WWII: ‘Invasion Forces Headed for Japan’

The following article originally was published May 25, 2009, by Grand Junction’s Free Press.

‘Invasion forces headed for Japan’

by Linn and Ari Armstrong

Theo Eversol, a long-time peach farmer from Palisade and grandfather to your younger author Ari, died in 2001. He used to say that he worked the three most dangerous jobs around: farming, mining, and soldiering. Theo served in the Pacific Rim of World War II, a war that within a generation nobody will personally remember. We remember it in the stories and legacies of those who served.

Theo’s army career posed the greatest danger. One night Theo decided not to attend a movie. The building was hit by “daisy cutter” bombs, after which Theo searched the field for body parts.

Theo recorded his opinion about the use of atomic bombs to end WWII. After Theo’s wife Ila died last year, Ari discovered a paper bag filled with copies of Yank Down Under and Yank Far East, Army publications for soldiers. On a page with a map of the Philippine Islands, Theo wrote, “Yank invasion forces headed for Japan in Sept. 1945. Thank God the bomb was dropped!”

Today President Obama wants “a world without nuclear weapons.” We worry that the price for such a world would be America’s military strength.

Theo actually heard a military leader rally the troops for a pending attack on Japan. We believe this took place on the northern most island of the Philippines; Theo wrote on the map, “Aug. 1945: We were at Luzon.”

If the U.S. military had invaded Japan, chances are good that one or both of Ari’s grandfathers would have been killed in battle. Instead, the United States dropped atomic bombs on Hiroshima and Nagasaki on August 6 and 9. Theo served on an occupation force, not an invasion force.

Theo used to tell his grandchildren, “War is barbaric,” an absolute horror. Yet, he added, if the other guy starts it, sometimes you’ve got to finish it.

Notably, after the United States decisively won the war, the occupation forces turned to the task of restoring lawful order, not fighting terrorists as troops are doing now in the Middle East. Indeed, Theo and his friends were invited to tea by the father of a boy lost in the Japanese military. Today Japan is a good ally to the United States, whereas the Middle East seethes with hatred and violence.

The copies of the Yank magazines, “by the men, for the men in the service,” offer a glimpse of military life during war. A cover dated June 23, 1944 features the story, “Noncoms Tell Replacements How To Stay Alive (Page 2).”

A cover dated November 24, 1944, features a photograph of Douglas MacArthur. After President Roosevelt ordered MacArthur to leave the Philippines for Australia in 1942, MacArthur said, “I came out of Bataan [a Philippine province] and I shall return.” Yank Far East reports: “He Returned: Attack Day in the Liberation of the Philippines.”

Some of you may know our local Sikhs. Corporal Ralph L. Boyce reported, “About 400 [Sikhs] were captured at Singapore and were kept there until May 1943, doing forced labor.” One prisoner said, “They give us only handful of rice a day… We are very weak now.” Boyce wrote, “[Corporal] Anup Singh closes his notebook [that recorded their imprisonment] and stands up. ‘And yesterday we [66 of the captives] were freed.’ He smiles, straightens his shoulders and adds, ‘By the Americans!'”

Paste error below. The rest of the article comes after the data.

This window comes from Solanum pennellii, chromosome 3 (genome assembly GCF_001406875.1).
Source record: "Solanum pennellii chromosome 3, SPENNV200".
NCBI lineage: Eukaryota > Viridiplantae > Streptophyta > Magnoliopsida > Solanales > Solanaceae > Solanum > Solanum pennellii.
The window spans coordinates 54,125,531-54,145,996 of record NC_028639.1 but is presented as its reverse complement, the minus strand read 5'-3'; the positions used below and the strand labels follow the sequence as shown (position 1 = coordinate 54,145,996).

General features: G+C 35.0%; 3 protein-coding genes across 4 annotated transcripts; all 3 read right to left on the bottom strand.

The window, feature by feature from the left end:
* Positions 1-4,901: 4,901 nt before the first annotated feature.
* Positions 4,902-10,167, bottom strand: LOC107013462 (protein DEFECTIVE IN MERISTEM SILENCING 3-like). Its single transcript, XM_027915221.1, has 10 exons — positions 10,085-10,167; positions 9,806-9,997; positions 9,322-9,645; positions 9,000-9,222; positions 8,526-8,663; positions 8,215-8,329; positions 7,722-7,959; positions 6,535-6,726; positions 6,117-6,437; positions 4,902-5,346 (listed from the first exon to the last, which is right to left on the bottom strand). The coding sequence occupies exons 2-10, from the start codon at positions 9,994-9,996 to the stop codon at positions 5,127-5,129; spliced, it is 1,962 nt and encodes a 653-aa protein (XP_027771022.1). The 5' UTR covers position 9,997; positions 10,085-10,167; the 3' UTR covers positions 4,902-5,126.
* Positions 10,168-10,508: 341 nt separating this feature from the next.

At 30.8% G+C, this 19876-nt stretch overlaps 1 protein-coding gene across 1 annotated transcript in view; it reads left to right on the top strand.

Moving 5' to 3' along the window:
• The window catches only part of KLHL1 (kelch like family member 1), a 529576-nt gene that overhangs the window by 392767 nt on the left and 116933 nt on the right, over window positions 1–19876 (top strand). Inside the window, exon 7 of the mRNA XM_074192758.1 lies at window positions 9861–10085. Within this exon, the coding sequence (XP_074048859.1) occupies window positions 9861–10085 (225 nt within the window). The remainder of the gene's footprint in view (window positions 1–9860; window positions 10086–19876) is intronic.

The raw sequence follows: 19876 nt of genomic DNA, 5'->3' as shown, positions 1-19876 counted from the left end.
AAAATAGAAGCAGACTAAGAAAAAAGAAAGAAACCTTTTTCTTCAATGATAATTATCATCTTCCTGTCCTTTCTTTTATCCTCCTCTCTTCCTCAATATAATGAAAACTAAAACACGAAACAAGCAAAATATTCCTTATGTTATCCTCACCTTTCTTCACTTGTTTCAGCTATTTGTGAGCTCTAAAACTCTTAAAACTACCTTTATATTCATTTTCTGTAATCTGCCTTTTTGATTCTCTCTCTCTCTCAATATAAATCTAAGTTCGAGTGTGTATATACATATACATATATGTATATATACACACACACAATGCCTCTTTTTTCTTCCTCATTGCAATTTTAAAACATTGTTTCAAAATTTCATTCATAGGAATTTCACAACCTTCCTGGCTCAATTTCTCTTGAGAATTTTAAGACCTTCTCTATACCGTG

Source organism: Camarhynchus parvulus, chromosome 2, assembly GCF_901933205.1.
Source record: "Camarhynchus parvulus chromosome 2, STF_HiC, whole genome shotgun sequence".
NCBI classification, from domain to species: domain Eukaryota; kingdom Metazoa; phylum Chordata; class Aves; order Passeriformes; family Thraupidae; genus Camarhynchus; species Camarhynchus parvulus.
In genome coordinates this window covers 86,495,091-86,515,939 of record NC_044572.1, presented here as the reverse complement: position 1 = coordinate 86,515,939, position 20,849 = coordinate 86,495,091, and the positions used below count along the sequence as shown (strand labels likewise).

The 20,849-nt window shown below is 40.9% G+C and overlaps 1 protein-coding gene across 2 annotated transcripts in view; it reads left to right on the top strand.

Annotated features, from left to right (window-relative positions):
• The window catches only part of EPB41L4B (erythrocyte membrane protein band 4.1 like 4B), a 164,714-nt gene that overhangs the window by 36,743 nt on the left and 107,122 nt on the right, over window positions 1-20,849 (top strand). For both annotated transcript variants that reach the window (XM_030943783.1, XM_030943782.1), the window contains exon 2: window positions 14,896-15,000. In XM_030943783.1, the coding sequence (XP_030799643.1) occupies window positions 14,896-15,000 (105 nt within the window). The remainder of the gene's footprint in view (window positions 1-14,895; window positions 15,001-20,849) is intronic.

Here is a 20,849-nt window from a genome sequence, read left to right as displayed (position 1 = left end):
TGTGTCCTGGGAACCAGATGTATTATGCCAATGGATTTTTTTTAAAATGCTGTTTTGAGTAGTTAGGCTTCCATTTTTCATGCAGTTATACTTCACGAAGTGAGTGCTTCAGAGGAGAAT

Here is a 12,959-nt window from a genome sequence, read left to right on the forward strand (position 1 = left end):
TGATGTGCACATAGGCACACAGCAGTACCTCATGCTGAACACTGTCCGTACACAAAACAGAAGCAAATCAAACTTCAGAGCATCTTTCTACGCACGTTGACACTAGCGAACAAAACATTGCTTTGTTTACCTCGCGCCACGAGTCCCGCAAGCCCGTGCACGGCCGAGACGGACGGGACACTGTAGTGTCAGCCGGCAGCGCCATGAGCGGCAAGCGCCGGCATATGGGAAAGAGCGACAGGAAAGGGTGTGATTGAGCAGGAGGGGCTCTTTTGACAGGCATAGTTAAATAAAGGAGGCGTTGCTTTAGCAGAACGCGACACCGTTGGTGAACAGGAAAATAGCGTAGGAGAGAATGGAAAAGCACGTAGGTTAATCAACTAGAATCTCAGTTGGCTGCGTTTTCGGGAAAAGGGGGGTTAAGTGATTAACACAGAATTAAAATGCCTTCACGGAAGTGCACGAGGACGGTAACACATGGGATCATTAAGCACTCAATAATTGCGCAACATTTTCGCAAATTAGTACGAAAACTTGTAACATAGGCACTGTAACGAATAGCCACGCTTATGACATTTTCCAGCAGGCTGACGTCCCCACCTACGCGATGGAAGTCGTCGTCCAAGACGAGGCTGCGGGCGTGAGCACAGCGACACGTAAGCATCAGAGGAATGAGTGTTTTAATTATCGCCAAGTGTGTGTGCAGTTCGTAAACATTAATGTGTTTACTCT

We imagine that the news and photographs from the states kept the boys a little homesick. We wonder what Theo was doing as he read this report from March 24, 1944: “A heavy snow, reaching 8 inches in Denver, brightened prospects for a good winter-wheat crop. Gov. Vivian declared that the special session of the General Assembly would be confined to legislation amending the state ballot law to permit Coloradans in the armed services to vote. Twelve of the 14 members of the La Plata County Rationing Board quit because they said policies were dictated by the state OPA office.”

The Army publications included entertainment news, but even that served as a reminder of the national scope of the war. One caption reads, “Frank Sinatra… and that old master Bing Crosby decided to bury the hatched as rivals for the swoon-croon vote, at least temporarily. They agreed to go into a duet together if someone would buy a $10,000 War Bond. And the buyer came through, at the Lakeside Golf Club in Hollywood.”

Strikingly, the magazines kept a high spirit. Sprinkled among the stories of bloody battles and executions are silly jokes and “Yank pin-up girls.” While Gene Tierney’s swim suit is modest by today’s standards, we imagine her photo gave the boys some reminder of the normal life they were trying to get back to.

On the back cover of a Yank Far East, Theo summarized his tour. Ten months state side. Eight months overseas in 1943, twelve months each for 1944 and 1945, and a month in 1946. Forty-three months of service. Many of us can only imagine. And say thanks.